Xenophobia in South Africa: Understanding and stopping these attacks
Recently, three South African cities including Johannesburg and Pretoria have been targets in the destruction of foreign-owned businesses and the killing of foreigners in the country. These were all devastating attacks attributed to Xenophobia.
In a strike back, Nigeria evacuated 488 of its citizens residing there, recalled the high commissioner and blacklisted the World Economic Forum on Africa summit in Capetown.
Before we delve fully into the recent attacks in South Africa and how to stop them, it is critical you understand the meaning of Xenophobia.
Xenophobia is the fear or hatred of that which is perceived to be foreign or strange. In a simpler modern context, it is the deep-rooted fear towards foreigners or the fear of the unknown. It includes derogatory name-calling, harassment, and physical attacks.
Contrary to popular belief, Xenophobic attacks have occurred all over the world including countries as Mexico, Brazil, Japan, Colombia, Israel, Thailand, South Korea, Saudi Arabia, France, Germany, Russia, Australia, Canada, and the United States.
Hence it is not limited to South Africa. With the said definition and examples, is Xenophobia different from racism?
Yes, it is. While racism is based on physical characteristics, Xenophobia is based on a belief of a notion towards a specific set of individuals.
The question now is…
What causes xenophobic attacks especially in South Africa?
Must brothers stand against their own very brothers and siblings? What’s it all about?
Most xenophobic attacks in South Africa are made on the assumption that foreigners contribute largely to the low socioeconomic growth of the country. The attackers believe the unemployment rate is high due to the ‘oppressive and take-over moves’ by these foreigners.
However, studies have shown otherwise.
South Africa has a low percentage of international migrants. For instance, 2011 statistics reported only 2.1 million international migrants out of a population of 51.7 million living in South Africa. This means the indigenes cause and contribute most of the problems in the country.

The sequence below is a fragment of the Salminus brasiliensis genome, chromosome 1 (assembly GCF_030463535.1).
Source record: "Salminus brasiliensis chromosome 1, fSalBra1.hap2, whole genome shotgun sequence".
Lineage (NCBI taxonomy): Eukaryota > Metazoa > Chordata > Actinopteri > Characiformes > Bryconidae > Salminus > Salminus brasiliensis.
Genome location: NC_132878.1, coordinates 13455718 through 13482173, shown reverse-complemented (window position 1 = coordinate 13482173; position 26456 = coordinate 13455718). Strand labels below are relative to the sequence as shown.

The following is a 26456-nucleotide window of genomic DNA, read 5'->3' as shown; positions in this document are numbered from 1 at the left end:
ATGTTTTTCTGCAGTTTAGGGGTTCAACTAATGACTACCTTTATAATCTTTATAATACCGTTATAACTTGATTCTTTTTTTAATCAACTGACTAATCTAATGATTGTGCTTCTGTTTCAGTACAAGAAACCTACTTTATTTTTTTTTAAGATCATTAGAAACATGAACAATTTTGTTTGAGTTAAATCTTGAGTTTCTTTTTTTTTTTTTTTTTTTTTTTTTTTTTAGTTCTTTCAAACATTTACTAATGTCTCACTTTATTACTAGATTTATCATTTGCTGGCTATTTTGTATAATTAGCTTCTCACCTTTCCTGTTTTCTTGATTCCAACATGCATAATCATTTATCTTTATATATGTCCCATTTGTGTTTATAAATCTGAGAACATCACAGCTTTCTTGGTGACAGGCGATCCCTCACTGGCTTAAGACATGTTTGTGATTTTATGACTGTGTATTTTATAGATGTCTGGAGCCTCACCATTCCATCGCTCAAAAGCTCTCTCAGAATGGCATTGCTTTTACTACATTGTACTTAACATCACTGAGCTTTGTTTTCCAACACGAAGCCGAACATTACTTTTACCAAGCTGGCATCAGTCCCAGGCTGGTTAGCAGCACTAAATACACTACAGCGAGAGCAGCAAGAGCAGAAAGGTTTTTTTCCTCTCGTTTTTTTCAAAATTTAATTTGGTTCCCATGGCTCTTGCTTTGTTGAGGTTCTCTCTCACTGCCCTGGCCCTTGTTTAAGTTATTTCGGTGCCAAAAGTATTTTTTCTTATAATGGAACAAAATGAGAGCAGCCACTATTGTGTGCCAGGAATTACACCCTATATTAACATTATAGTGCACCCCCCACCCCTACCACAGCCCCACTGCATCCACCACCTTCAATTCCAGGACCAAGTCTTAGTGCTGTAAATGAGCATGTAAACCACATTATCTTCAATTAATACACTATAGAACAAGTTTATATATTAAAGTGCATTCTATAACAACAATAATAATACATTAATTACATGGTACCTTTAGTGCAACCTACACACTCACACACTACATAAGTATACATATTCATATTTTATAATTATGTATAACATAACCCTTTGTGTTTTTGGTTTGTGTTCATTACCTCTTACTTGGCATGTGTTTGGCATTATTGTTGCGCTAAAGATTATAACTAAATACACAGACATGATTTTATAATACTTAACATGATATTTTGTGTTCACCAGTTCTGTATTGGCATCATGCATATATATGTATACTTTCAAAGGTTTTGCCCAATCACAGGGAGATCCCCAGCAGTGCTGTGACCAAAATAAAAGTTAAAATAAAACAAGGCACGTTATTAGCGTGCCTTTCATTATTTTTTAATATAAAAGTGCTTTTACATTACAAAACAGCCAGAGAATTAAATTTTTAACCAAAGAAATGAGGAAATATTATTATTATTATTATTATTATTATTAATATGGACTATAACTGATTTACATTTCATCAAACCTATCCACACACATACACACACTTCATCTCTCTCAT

Beyond this fact, South Africa is already impeded by corruption, shortage of high-end skills and weak investment levels.
South Africa is also plagued by the uneven distribution of wealth and economic advantages. A review by World Bank shows the richest 10% of South Africans held approx 71% of net wealth in 2015; the bottom 60% held only 7% of the same wealth. This statistic has seldom changed in recent years.
Can Xenophobic attacks be stopped?
Anything and Everything that has a beginning has an ending ~ take me for my ‘word’; it is incontrovertible!
This depends solely on the beliefs of the population. But sadly, it could take a longer time.
A significant share of the local South African population holds anti-immigrant views. A 2018 Survey showed that one in ten adults living in South Africa has never taken part in violent activities against immigrants – but would be willing to do so.
This means millions of ordinary South Africans are ready to engage in discriminatory behavior against foreigners.
Solutions to xenophobic attacks in South Africa and beyond
Possible solutions to include:
- Strengthening the immigration laws: This will control the influx of foreigners, especially illegal migrants.
- Good management of the economy of other migrant countries: This strategy is straightforward. If other countries are socially and economically sound, there would be little or no migration to South Africa.
- There should also be intensive education and awareness for South Africans on how to live and deal with foreigners in a positive manner.
As an African and human, you can also prevent Xenophobic attacks by loving one another, avoid stoking fires on social media and stop hate speeches.
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